# Feesh number1

FEESSHHH fish fish fish

Fish number 1 is the smallest of the seven Fish numbers, created by Japanese googologist Fish. Fish number 1 is an extension to the Ackermann function, and the Fish function is comparable to fω^2(x), which is fast-growing hierarchy and I’ll talk about it later.

Define S1(x, y) to be Ackermann’s function, namely:

• S1(0, y) = y + 1
• S1(x, 0) = S1(x – 1, 1)
• S1(x, y) = S1(x – 1, S1(x, y – 1))

Then define S2 as a function that uses S1 as its base, and Sn uses Sn-1 as its base. Sn is:

• S1(0, y) = y + 1
• Sz(0, y) = Sz-1(y, y) for z > 1
• Sz(x, 0) = Sz(x – 1, 1)
• Sz(x, y) = Sz(x – 1, Sz(x, y – 1))

The fish function F1(x) = Sx(x, x) grows about as fast as fω^2(x), and the function is equivalent to Taro’s multivariable Ackermann function, or Sz(x, y) = A(z, x, y).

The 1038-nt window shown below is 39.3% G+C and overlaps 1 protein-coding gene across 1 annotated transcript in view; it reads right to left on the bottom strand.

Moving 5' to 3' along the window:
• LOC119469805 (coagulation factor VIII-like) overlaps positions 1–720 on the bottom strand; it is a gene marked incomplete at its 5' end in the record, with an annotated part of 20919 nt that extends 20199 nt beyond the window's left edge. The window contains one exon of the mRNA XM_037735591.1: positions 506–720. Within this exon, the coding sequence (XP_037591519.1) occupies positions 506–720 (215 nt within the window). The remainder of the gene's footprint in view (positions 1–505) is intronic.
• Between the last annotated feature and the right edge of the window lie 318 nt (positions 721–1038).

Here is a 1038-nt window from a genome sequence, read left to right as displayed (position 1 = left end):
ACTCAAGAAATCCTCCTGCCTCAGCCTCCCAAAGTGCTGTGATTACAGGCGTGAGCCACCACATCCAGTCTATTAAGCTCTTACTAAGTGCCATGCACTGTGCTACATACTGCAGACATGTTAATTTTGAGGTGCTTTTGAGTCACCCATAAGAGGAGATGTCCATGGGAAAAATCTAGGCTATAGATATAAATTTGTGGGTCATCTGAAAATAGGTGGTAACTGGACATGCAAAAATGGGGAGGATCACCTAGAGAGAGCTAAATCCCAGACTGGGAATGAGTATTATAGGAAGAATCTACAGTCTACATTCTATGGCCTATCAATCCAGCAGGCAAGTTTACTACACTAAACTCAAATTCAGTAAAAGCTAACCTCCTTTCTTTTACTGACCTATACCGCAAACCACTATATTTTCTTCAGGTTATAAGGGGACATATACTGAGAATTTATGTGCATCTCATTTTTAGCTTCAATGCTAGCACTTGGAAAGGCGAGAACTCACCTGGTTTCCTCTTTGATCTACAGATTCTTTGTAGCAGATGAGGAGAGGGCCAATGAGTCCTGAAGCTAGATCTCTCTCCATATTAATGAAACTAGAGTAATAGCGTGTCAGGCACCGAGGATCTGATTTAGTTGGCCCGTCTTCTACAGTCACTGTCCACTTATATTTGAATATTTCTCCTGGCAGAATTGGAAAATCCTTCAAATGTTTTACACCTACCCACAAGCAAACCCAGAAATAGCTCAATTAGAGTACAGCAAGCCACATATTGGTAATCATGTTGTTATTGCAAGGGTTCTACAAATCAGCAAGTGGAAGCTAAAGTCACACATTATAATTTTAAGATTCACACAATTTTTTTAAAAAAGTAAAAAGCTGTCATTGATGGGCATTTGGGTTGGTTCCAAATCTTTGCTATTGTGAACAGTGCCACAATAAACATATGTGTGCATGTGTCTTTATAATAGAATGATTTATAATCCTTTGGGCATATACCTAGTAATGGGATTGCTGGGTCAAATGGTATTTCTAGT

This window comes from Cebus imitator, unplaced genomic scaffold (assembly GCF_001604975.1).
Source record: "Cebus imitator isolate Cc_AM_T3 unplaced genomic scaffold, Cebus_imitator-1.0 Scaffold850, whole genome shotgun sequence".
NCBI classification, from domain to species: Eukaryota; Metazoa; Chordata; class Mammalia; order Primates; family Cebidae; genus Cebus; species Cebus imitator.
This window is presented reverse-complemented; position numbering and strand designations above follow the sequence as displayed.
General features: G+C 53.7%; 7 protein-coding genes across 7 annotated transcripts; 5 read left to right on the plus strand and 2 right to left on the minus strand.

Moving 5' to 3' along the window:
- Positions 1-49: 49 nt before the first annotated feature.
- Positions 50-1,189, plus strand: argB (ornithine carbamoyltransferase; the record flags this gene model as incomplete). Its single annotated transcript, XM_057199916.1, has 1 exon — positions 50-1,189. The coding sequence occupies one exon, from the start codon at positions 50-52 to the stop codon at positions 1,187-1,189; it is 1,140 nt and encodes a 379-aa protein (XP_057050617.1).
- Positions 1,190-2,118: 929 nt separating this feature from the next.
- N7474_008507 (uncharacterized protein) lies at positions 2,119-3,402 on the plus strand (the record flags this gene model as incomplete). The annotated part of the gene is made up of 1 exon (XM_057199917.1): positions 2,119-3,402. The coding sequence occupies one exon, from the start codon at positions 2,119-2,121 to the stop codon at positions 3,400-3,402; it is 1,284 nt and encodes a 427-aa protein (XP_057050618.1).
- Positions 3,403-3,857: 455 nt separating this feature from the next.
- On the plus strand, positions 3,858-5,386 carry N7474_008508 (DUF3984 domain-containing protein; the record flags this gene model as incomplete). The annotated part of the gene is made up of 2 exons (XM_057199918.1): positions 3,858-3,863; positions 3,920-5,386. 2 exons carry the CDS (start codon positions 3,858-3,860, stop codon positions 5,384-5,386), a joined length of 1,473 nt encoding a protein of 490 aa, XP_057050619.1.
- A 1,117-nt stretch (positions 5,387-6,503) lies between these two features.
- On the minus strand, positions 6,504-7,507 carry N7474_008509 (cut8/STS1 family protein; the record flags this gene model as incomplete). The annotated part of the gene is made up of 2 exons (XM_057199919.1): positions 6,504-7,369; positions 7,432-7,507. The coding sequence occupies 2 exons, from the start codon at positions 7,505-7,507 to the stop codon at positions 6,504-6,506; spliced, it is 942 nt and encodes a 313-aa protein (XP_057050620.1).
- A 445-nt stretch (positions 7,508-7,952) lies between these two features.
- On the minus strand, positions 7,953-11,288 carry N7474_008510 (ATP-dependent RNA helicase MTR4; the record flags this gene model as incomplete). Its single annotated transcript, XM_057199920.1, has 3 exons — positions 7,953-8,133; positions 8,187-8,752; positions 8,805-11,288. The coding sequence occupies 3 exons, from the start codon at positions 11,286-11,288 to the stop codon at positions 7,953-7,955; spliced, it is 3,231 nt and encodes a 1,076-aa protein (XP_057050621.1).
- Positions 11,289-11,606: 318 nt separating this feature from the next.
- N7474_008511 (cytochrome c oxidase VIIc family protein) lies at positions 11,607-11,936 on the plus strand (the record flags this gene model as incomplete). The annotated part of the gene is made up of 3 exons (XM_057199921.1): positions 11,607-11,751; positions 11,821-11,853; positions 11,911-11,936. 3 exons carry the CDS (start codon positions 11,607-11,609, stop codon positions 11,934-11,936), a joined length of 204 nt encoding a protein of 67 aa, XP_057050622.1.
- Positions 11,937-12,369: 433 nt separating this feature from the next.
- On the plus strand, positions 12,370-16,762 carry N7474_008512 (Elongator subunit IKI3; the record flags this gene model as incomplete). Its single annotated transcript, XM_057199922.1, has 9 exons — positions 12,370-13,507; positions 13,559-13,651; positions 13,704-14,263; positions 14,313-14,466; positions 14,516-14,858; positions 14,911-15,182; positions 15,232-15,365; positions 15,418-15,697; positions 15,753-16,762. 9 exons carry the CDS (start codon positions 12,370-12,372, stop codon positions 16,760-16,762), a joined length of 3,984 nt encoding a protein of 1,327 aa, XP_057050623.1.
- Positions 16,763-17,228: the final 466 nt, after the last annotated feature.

To define Fish Number 1, we have to get complicated. Credits to Googology Wikia.

Define S map to be a map from a pair of number and function to a pair of number and function, or:

S : [m, f(x)] → [g(m), g(x)]

g(x) is:

• B(0, n) = f(n)
• B(m + 1, 0) = B(m, 1)
• B(m + 1, n + 1) = B(m, B(m + 1, n))
• g(x) = B(x, x)

Now define SS map to be a map from a set of number, function and S map to a set of number, function and S map. As follows:

SS: [m, f(x), S] → [n, g(x), S2]

S2, g(x) and n are:

• S2 = Sf(m)
• S2 : [m, f(x)] → [n, g(x)]

Apply SS map 63 times to [3, x + 1, S] to evaluate Fish number 1.

WOW!

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